"I, closed the door on the way into her office to preserve her privacy. I got no further than something along the lines of What is going on? All I meant was that we all wish there were more predictability, to this job, but that you should not expect too much orderliness', and she began reprimanding me, telling me that my email comment was inappropriate and offensive, that if I wanted to say something to her I should just say it, that I needed to be more clear, that all I do is pick at her and criticize everything she does, and that I am too sensitive. She told me that I needed to be less sensitive, that I should just tell her straight-out what I mean and not `dance around it' because she herself is not at all sensitive. (I told her that she was actually the most sensitive, reactive person I had ever worked with, but basically I could hardly get a word in edgewise.) She was yelling much of this at me. The more I tried to tell her what I had meant, the more she either told me that she already knew the information or that I had said it wrong, and she continued yelling at me. No matter what I said, I could not decrease her intensity. For example, I said that it seemed like she was frustrated or felt defensive, and that may have affected how she interpreted my email, but that I was actually trying to be helpful, acknowledging the frustrations of the, job. She literally, yelled `Don't tell me what I feel. This is a job, Marilla, it's not about feelings.' She also said that she didn't appreciate me closing the door."
"I had never encountered a situation like this one, could not seem to get through to her myself, so I said that I thought we needed a third person present to avoid further misunderstandings. She jumped up and showed me to the door."92
Ochis attached to her e-mail to Cortis and Kaback two other e-mails that Ochis had sent to Amy Schulman on October 21, 2003, immediately after her confrontation with plaintiff. Those contemporaneously described plaintiff has having "completely flipped out." They said that the incident was "the most bizarre encounter [that Ochis had] ever had to deal with in [her] entire career."93
Finnerty read these e-mails and spoke directly with Rappaport and Ochis about their experiences. He concluded that several partners were experiencing great difficulty working with plaintiff because of her unwillingness to conform her conduct to the direction of the partners with whom she worked and the insubordination she had exhibited. He, Finnerty Jr. and Inskeep concluded that plaintiffs conduct was unacceptable and decided that she would have to acknowledge' the problems with her conduct and correct her behavior, perhaps with the assistance of a professional coach, in order to continue with Piper. Accordingly, on April 5, 2004, he sent her an e-mail setting up a meeting for April 8, 2004.94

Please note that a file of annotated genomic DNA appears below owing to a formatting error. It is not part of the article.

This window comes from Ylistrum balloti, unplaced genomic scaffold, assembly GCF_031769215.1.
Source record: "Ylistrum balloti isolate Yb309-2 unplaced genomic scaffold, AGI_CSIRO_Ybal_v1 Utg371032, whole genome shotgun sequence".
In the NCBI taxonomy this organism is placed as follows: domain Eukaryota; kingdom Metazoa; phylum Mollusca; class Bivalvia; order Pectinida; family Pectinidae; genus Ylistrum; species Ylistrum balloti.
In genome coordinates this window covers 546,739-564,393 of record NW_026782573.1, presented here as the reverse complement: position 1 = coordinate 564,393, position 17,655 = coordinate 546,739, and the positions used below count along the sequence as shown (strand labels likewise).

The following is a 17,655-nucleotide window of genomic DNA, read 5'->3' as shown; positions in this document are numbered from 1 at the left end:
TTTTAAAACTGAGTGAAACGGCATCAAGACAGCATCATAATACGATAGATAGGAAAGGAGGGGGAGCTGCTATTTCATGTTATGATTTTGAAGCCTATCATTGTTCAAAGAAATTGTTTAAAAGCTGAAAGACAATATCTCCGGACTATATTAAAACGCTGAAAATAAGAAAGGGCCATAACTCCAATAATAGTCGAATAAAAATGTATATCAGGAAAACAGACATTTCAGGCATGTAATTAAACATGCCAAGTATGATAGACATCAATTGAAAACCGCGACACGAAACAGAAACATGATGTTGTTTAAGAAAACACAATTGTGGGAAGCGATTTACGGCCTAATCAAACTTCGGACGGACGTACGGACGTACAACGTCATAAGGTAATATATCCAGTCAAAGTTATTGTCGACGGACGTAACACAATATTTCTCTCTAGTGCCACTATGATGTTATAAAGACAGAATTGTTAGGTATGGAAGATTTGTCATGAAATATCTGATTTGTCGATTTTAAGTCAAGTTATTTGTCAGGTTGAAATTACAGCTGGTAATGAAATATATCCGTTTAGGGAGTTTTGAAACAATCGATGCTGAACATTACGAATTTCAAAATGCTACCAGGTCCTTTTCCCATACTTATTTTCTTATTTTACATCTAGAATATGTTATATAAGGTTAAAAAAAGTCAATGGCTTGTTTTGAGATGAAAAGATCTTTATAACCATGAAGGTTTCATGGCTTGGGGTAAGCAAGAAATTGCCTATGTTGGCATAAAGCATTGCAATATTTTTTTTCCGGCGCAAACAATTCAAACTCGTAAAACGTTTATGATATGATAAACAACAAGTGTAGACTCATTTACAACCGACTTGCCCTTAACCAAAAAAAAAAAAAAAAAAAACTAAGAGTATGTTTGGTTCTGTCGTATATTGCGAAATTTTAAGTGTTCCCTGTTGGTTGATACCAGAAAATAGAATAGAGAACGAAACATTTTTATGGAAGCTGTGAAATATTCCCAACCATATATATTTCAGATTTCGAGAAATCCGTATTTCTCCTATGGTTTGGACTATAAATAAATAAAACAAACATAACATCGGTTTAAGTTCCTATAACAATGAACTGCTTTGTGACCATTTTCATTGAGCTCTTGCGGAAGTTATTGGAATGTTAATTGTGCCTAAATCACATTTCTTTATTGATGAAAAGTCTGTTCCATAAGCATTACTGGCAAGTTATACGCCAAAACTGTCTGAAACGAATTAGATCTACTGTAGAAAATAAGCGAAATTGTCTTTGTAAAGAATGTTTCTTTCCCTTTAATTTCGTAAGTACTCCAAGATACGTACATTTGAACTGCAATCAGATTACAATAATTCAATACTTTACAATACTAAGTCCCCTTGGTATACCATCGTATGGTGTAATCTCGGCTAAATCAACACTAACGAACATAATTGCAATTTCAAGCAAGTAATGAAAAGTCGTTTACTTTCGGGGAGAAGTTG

(7) Plaintiff's Departure
Finnerty and Inskeep met with plaintiff on April 8. Kaback was present to document the meeting.
According to Finnerty, he explained to plaintiff that, based on the information he had received, her conduct Was unacceptable. He offered her two options — (1) acknowledging and correcting the problem or (2) discussing separation from the finn — and gave her 0, few days to consider them.95
Plaintiffs account of the meeting is not much different save that she testified at her deposition that she "raised [a] concern that [she] was being retaliated against and singled out at the firm."96 She did not, however, say that she mentioned that she thought she was being singled out on the basis of race or what she thought was the motive for the alleged retaliation. Apart from that, she agreed that she was told in substance that the issue was with her behavior and the way in which she was interacting with partners, not her substantive work.97 She agrees that she was presented with two options, although she characterized the first option as acknowledging that she was "insubordinate and . . . walk[ing] with the firm hand in hand in trying to figure out how to correct [her] insubordinate behavior."98
Following the meeting, Levine sent Kaback an e-mail reminding her that the firm should hire a "coach" for plaintiff if plaintiff chose the first option.99